Jason, co-founder of Ocado, one of the most talked about and successful technology companies in the UK today, shares his take on mobility trends.

I studied law at Oxford and realized very quickly that I didn’t want to be a lawyer. It’s far too difficult! My first job was at Goldman Sachs in investment banking before I switched to bond trading after 18 months. Despite being completely unrelated to my subsequent career I learnt an enormous amount, was surrounded by incredibly talented people and made some great friends. Two of those friends were my fellow Ocado founders Tim Steiner and Jonathan Faiman.
The world is moving to smartphones. When we started Ocado in 2000 my phone had text messaging and a directory of contacts. Today I can run my entire life on my phone and it does things that only James Bond could dream of doing. The pace of change is accelerating so who knows what’s next.
How much mobile data do I use every month? A scary amount.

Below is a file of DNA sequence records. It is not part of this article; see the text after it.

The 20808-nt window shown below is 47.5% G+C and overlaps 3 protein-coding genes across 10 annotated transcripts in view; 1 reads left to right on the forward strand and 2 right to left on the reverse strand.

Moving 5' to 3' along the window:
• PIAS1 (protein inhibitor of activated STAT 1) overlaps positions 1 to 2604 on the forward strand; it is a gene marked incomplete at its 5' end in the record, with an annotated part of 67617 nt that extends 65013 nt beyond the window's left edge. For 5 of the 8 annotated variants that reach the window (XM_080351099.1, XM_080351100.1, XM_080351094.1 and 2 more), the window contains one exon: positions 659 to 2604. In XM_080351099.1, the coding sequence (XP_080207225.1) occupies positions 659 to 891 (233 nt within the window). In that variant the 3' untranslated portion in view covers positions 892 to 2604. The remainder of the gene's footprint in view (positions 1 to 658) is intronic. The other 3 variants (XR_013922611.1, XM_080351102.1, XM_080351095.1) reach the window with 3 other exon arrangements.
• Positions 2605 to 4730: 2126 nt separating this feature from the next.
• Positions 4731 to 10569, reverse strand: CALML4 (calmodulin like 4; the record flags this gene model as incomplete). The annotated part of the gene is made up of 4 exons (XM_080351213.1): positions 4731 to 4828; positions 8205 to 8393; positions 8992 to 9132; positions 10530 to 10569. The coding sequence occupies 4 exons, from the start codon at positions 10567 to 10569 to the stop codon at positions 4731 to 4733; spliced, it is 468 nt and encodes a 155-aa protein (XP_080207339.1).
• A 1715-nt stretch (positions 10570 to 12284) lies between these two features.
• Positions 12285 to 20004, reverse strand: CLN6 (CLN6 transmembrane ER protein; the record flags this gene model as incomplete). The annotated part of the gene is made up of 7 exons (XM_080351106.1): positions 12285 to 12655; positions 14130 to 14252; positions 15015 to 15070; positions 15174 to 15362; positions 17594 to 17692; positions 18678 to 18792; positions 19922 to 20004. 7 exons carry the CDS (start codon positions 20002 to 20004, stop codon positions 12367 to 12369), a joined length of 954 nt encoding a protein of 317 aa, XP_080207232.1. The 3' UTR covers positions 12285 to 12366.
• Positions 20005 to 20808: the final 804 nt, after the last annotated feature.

I experience “bill shock” all the time. Being a father of four it is something I am adjusting to and learning to accept. I am sure Wandera will be a godsend.
Perhaps the most interesting business trip I had was meeting Jeff Bezos many years ago. Being half Japanese I am prone to taking photos all the time and I think he was quite surprised when I whipped out my phone, put my arm around him and took a photo of us. But he was gracious enough to laugh!
My favorite app is Ocado. Obviously I’m biased but where else can you buy from over 30,000 different products (twice the range of an average supermarket), have it all delivered in a handy one hour delivery slot, pay less than Tesco and do the whole lot in 5 minutes?
My first mobile phone was a Sony because it was Japanese and quite beautiful. I now have a new iPhone.
The best piece of advice I received was from my parents who ran their own business for 25 years. They told me that “today’s problem is often not tomorrow’s problem” and that I shouldn’t worry about things I can’t control. Time and again this has proved to be absolutely right.
My advice would be, always do your homework but don’t spend too long analyzing. You learn much more by doing than thinking.